Twelve Angry Men (play)
|Written by||Reginald Rose|
|Place premiered||The juror's room|
|Subject||A courthouse drama: a boy's life at stake in the hands of the jury|
|Setting||1954, late summer in a court jury room|
Twelve Angry Men is a play by Reginald Rose adapted from his 1954 teleplay of the same title for the CBS Studio One anthology television series. The play's Broadway debut came 50 years later on October 28, 2004, by the Roundabout Theatre Company at the American Airlines Theatre, where it ran for 328 performances.
Characters and story
The drama depicts a jury forced to consider a homicide trial. At the beginning, they have a nearly unanimous decision of guilty, with a single dissenter of not-guilty, who throughout the play sows a seed of reasonable doubt. The story begins after closing arguments have been presented in the homicide case, as the judge is giving his instructions to the jury. As in most American criminal cases, the twelve men must unanimously decide on a verdict of "guilty" or "not guilty". (In the justice systems of nearly all American states, failure to reach a unanimous verdict, a so-called "hung jury", results in a mistrial.) The case at hand pertains to whether a young man murdered his own father. The jury is further instructed that a guilty verdict will be accompanied by a mandatory death sentence. These twelve then move to the jury room, where they begin to become acquainted with the personalities of their peers. Throughout their deliberation, not a single juror calls another by his name because the names are unknown by the jurors. Several of the jurors have different reasons for discriminating against the witness: his race, his background, and the troubled relationship between one juror and his own son.
Rose wrote several stage adaptations of the story. In 1964, Leo Genn appeared in the play on the London stage, directed by Margaret Webster. In other theatrical adaptations in which female actors are cast the play is often retitled 12 Angry Jurors.
Harold Pinter directed a production of the play, which opened at the Bristol Old Vic on March 7, 1996. With set design by Eileen Diss, lighting design by Mick Hughes, and costume design by Tom Rand, its cast included Stuart Rayner (Juror 1, Foreman), Kevin Dignam (Juror 2), Tony Haygarth (Juror 3), Timothy West (Juror 4), Maurice Kaufmann (Juror 5), Matt Ferren (Juror 6), Tim Healy (Juror 7), Kevin Whately (Juror 8), Peter Vaughan (Juror 10), Robert East (Juror 11), Christopher Simon (Juror 12), Joshua Losey (Guard), and E. G. Marshall, as the Voice of the Judge.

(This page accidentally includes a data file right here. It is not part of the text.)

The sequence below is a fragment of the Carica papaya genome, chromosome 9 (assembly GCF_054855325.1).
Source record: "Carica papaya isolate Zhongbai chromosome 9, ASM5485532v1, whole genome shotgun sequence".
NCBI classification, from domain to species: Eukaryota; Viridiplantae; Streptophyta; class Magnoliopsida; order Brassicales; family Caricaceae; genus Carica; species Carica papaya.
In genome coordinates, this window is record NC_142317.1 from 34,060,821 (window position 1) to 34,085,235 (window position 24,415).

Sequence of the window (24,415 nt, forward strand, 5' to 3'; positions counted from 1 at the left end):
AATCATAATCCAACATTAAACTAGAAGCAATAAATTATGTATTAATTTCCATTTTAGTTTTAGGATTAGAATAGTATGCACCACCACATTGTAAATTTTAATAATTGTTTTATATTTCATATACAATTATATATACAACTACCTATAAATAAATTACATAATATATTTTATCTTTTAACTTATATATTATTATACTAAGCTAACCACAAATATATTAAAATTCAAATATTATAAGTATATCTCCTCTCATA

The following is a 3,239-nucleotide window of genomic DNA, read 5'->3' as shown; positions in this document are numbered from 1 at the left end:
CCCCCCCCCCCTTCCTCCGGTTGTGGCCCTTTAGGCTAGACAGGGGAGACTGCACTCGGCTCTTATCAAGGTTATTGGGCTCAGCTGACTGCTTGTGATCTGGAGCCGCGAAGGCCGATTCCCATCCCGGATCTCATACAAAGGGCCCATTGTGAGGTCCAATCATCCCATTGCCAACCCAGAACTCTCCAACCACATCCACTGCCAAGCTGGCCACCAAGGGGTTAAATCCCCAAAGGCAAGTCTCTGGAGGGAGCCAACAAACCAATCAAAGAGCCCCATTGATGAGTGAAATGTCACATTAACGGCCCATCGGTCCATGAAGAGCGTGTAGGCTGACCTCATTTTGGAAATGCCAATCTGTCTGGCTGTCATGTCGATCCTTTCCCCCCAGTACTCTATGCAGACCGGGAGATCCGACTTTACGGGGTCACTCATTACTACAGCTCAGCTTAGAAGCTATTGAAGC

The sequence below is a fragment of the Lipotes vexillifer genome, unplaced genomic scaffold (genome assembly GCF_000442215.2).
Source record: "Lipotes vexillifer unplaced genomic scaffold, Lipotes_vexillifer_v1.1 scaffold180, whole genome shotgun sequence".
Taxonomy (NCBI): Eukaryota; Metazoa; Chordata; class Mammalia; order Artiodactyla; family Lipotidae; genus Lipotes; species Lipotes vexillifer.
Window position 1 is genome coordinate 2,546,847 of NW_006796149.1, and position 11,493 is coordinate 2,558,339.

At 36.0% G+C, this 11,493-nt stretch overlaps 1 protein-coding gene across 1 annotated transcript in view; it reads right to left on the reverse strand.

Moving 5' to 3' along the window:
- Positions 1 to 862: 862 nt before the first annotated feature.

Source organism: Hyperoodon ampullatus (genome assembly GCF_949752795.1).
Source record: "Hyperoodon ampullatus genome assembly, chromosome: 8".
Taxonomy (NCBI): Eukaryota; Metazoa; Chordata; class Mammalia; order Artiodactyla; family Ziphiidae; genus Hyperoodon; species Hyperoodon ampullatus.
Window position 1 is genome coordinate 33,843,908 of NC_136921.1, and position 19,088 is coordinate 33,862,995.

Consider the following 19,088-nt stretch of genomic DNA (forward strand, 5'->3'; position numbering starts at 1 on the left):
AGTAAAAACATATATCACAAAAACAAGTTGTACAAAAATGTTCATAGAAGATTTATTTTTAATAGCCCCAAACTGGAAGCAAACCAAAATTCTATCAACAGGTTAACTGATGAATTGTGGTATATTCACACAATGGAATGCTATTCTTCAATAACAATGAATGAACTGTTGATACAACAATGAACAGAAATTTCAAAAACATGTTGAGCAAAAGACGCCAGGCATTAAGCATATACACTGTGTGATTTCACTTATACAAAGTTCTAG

The Roundabout Theatre Company presented a Broadway production of the play, starring Boyd Gaines as a more combative Juror 8, with James Rebhorn (Juror 4), Philip Bosco (Juror 3), and Robert Prosky as the Voice of the Judge.
In 2007, L.A. Theatre Works presented a production of the play that was recorded as an audiobook; directed by John de Lancie, the cast included Dan Castellaneta, Jeffrey Donovan, Hector Elizondo, Robert Foxworth, James Gleason, Kevin Kilner, Richard Kind, Alan Mandell, Rob Nagle, Armin Shimerman, Joe Spano, and Steve Vinovich.
Awards and nominations
- 2005 Drama Desk Award for Best Revival of a Play
- 2005 Tony Award for Best Revival of a Play
- "Twelve Angry Men by Reginald Rose, The Bristol Old Vic, 7 March 1996". HaroldPinter.org. Harold Pinter. 1996-03-07. Retrieved 2009-03-07.
- DC Public Library
- Reginald, Rose; Sergel, Sherman L. (1955). Twelve Angry Men: A Play in Three Acts (First edition ed.). Chicago: Dramatic Publishing Co. OCLC 13939636.
- Twelve Angry Men at the Internet Broadway Database
- Twelve Angry Men (teleplay) at the Internet Movie Database